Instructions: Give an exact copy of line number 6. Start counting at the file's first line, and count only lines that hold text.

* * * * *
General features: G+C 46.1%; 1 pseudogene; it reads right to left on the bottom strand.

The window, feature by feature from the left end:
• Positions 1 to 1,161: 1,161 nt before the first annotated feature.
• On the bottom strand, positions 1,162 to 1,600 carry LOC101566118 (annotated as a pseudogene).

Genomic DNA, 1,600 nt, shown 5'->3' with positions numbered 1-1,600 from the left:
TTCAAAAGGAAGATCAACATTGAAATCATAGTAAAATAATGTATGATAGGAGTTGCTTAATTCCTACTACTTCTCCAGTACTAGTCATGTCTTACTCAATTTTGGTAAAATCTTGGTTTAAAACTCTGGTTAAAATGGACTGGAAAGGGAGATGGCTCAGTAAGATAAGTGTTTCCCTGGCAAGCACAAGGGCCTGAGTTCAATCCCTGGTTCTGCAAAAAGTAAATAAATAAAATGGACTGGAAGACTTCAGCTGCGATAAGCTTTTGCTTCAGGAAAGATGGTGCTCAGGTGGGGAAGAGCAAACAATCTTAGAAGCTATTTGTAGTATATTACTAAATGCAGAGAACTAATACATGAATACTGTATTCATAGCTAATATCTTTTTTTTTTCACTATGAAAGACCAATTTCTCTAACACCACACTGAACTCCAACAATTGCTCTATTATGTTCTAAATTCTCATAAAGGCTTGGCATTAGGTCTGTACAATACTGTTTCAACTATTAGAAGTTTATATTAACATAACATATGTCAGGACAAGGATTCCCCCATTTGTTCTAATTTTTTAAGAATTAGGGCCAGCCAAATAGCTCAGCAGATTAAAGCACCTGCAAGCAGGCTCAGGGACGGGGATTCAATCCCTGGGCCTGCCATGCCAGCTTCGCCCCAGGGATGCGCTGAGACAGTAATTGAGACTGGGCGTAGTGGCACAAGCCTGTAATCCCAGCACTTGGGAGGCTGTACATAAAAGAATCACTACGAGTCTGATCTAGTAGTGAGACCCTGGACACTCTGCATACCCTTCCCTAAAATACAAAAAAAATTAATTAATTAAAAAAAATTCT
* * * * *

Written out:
TTCAAAAGGAAGATCAACATTGAAATCATAGTAAAATAATGTATGATAGGAGTTGCTTAATTCCTACTACTTCTCCAGTACTAGTCATGTCTTACTCAATTTTGGTAAAATCTTGGTTTAAAACTCTGGTTAAAATGGACTGGAAAGGGAGATGGCTCAGTAAGATAAGTGTTTCCCTGGCAAGCACAAGGGCCTGAGTTCAATCCCTGGTTCTGCAAAAAGTAAATAAATAAAATGGACTGGAAGACTTCAGCTGCGATAAGCTTTTGCTTCAGGAAAGATGGTGCTCAGGTGGGGAAGAGCAAACAATCTTAGAAGCTATTTGTAGTATATTACTAAATGCAGAGAACTAATACATGAATACTGTATTCATAGCTAATATCTTTTTTTTTTCACTATGAAAGACCAATTTCTCTAACACCACACTGAACTCCAACAATTGCTCTATTATGTTCTAAATTCTCATAAAGGCTTGGCATTAGGTCTGTACAATACTGTTTCAACTATTAGAAGTTTATATTAACATAACATATGTCAGGACAAGGATTCCCCCATTTGTTCTAATTTTTTAAGAATTAGGGCCAGCCAAATAGCTCAGCAGATTAAAGCACCTGCAAGCAGGCTCAGGGACGGGGATTCAATCCCTGGGCCTGCCATGCCAGCTTCGCCCCAGGGATGCGCTGAGACAGTAATTGAGACTGGGCGTAGTGGCACAAGCCTGTAATCCCAGCACTTGGGAGGCTGTACATAAAAGAATCACTACGAGTCTGATCTAGTAGTGAGACCCTGGACACTCTGCATACCCTTCCCTAAAATACAAAAAAAATTAATTAATTAAAAAAAATTCT